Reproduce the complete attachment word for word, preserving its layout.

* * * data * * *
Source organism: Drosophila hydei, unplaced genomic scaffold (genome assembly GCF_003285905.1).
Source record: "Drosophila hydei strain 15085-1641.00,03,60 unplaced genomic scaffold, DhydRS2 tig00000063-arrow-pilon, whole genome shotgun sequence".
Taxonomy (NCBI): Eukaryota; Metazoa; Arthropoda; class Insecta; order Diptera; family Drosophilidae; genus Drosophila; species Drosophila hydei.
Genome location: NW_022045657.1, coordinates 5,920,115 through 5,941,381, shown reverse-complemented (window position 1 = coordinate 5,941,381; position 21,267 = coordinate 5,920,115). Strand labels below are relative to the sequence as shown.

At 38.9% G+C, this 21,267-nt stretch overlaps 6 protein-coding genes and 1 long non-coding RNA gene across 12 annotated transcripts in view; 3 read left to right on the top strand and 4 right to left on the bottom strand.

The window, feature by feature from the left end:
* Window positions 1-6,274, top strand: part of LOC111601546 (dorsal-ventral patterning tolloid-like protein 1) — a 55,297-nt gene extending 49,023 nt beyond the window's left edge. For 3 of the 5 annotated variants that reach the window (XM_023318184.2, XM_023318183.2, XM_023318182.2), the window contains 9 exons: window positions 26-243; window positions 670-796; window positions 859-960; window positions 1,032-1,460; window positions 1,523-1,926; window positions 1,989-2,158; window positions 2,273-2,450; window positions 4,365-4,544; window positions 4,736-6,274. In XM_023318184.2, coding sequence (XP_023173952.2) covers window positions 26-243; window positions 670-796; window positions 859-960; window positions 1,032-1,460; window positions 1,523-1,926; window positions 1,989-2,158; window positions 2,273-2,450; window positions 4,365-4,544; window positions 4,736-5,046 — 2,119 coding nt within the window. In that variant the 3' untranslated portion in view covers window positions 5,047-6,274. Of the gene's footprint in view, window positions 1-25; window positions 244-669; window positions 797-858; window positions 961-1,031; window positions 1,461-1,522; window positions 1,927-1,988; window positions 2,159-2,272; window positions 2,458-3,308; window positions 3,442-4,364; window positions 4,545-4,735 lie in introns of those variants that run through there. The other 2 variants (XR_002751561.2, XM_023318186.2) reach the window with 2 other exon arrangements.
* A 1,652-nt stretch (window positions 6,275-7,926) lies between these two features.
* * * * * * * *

Source organism: Drosophila hydei, unplaced genomic scaffold (genome assembly GCF_003285905.1).
Source record: "Drosophila hydei strain 15085-1641.00,03,60 unplaced genomic scaffold, DhydRS2 tig00000063-arrow-pilon, whole genome shotgun sequence".
Taxonomy (NCBI): Eukaryota; Metazoa; Arthropoda; class Insecta; order Diptera; family Drosophilidae; genus Drosophila; species Drosophila hydei.
Genome location: NW_022045657.1, coordinates 5,920,115 through 5,941,381, shown reverse-complemented (window position 1 = coordinate 5,941,381; position 21,267 = coordinate 5,920,115). Strand labels below are relative to the sequence as shown.

At 38.9% G+C, this 21,267-nt stretch overlaps 6 protein-coding genes and 1 long non-coding RNA gene across 12 annotated transcripts in view; 3 read left to right on the top strand and 4 right to left on the bottom strand.

The window, feature by feature from the left end:
* Window positions 1-6,274, top strand: part of LOC111601546 (dorsal-ventral patterning tolloid-like protein 1) — a 55,297-nt gene extending 49,023 nt beyond the window's left edge. For 3 of the 5 annotated variants that reach the window (XM_023318184.2, XM_023318183.2, XM_023318182.2), the window contains 9 exons: window positions 26-243; window positions 670-796; window positions 859-960; window positions 1,032-1,460; window positions 1,523-1,926; window positions 1,989-2,158; window positions 2,273-2,450; window positions 4,365-4,544; window positions 4,736-6,274. In XM_023318184.2, coding sequence (XP_023173952.2) covers window positions 26-243; window positions 670-796; window positions 859-960; window positions 1,032-1,460; window positions 1,523-1,926; window positions 1,989-2,158; window positions 2,273-2,450; window positions 4,365-4,544; window positions 4,736-5,046 — 2,119 coding nt within the window. In that variant the 3' untranslated portion in view covers window positions 5,047-6,274. Of the gene's footprint in view, window positions 1-25; window positions 244-669; window positions 797-858; window positions 961-1,031; window positions 1,461-1,522; window positions 1,927-1,988; window positions 2,159-2,272; window positions 2,458-3,308; window positions 3,442-4,364; window positions 4,545-4,735 lie in introns of those variants that run through there. The other 2 variants (XR_002751561.2, XM_023318186.2) reach the window with 2 other exon arrangements.
* A 1,652-nt stretch (window positions 6,275-7,926) lies between these two features.